Speaking of the Muslim Brotherhood, the Los Angeles Times has an interesting story today about members of the Muslim Brotherhood, Egypt’s primary Islamist opposition party, toning down the religion rhetoric.
Reporter Jeffrey Fleishman opens the story with an exchange between two protesters—one saying they want freedom, the other saying they need Islam and the first then replying “but first freedom and the will of the people”—and then writes:
The organization’s strategy became more apparent Sunday when it announced support for opposition leader and Nobel Peace Prize laureate Mohamed ElBaradei as a transitional president if the Mubarak government is toppled. The move was recognition that ElBaradei, a secularist with Western democratic principles, is the most potent symbol for change in a nation desperate for fresh voices.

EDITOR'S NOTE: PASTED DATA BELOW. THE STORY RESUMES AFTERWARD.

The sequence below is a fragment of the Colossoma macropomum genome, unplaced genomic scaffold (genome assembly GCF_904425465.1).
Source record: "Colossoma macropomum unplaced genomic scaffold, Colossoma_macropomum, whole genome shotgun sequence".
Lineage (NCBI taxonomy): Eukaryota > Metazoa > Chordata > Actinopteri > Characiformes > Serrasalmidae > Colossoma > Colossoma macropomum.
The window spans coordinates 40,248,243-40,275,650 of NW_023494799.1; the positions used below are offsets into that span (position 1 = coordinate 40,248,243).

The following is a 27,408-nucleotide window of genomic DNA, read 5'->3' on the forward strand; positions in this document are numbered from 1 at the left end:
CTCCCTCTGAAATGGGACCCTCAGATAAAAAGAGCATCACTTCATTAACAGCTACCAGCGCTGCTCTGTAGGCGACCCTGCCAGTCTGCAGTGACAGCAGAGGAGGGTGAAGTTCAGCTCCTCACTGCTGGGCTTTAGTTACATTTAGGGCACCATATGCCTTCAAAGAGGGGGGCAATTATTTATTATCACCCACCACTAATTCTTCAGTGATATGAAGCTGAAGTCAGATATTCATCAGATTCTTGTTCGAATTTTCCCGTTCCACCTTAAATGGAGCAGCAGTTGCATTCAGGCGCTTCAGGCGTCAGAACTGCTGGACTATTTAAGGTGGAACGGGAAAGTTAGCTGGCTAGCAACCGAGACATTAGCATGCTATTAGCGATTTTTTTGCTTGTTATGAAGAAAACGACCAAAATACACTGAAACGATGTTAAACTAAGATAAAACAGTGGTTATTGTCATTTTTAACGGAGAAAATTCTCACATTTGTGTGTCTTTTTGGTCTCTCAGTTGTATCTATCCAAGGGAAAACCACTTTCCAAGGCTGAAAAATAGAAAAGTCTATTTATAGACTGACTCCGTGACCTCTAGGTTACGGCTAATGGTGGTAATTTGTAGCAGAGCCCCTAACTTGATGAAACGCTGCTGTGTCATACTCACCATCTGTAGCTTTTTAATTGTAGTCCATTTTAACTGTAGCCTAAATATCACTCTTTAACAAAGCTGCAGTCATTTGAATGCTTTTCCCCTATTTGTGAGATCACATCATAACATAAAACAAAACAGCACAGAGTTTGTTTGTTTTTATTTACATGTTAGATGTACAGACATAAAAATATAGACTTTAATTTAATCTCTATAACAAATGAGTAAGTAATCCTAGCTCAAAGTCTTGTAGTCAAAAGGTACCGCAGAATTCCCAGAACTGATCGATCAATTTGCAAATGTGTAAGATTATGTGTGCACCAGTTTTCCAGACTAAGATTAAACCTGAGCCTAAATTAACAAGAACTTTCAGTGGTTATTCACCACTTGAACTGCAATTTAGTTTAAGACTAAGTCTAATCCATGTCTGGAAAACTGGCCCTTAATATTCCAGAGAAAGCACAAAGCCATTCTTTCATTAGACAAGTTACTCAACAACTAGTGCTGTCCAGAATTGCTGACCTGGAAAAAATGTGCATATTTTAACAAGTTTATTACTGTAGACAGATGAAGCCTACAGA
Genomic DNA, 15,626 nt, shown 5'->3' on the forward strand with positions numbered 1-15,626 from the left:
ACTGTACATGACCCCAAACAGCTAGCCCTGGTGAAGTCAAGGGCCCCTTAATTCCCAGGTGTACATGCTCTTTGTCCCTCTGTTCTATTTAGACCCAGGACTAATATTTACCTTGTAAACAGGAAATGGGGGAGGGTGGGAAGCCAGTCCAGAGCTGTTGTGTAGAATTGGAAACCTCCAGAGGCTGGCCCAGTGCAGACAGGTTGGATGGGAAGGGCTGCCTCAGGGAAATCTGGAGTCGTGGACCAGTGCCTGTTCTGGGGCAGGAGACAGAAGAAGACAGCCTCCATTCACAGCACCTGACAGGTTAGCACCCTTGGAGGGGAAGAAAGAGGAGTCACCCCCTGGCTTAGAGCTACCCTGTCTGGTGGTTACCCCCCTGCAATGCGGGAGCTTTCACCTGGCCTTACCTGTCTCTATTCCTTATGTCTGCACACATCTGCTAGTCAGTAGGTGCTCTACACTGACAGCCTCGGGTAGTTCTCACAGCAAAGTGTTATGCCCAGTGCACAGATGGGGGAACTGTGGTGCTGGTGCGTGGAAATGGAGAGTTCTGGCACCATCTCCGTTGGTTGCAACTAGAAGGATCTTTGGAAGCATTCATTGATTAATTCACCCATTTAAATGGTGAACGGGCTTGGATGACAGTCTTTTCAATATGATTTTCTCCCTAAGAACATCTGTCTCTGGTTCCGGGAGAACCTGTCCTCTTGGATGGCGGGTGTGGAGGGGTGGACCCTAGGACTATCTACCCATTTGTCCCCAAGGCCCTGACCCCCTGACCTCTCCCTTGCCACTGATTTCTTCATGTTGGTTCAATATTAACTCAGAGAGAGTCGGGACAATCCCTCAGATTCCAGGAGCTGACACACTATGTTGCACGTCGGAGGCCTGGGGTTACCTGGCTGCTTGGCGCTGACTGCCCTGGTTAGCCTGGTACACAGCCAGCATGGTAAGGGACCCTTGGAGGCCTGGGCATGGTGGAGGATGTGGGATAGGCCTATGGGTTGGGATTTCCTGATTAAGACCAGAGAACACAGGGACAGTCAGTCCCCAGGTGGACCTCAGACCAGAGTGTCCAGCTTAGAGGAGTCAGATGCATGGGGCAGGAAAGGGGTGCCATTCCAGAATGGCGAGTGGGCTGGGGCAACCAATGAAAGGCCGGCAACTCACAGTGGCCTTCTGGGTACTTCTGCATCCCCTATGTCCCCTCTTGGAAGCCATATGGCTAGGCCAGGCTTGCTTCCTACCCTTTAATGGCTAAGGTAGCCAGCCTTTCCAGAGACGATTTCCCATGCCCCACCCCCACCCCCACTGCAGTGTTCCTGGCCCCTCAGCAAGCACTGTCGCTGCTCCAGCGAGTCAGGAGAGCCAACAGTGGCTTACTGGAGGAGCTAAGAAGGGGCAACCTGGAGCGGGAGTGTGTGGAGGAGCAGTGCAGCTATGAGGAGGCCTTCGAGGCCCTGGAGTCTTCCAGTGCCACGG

“The revolution does not belong to any one group,” said Esam Shosha, a movement member. “We are one country. It’s not just about the Brotherhood, at least not now; it’s about all Egyptians.”
Whether that attitude survives in a post-Mubarak era is uncertain, but it suggests that after a week of uprisings the Brotherhood understands the emerging dynamics of Egypt. The organization, which runs religious and social programs across the country, believes that backing ElBaradei for now is the best chance to further its political ambitions.
“They don’t want to appear as if they’re using this revolt to seize power,” said Wahid Abdul Magid, an analyst at the Al Ahram Center for Political and Strategic Studies in Cairo. “What they want is free and fair elections to allow them to take power transparently. This would show their real popularity in the Egyptian street.”
Read the rest here.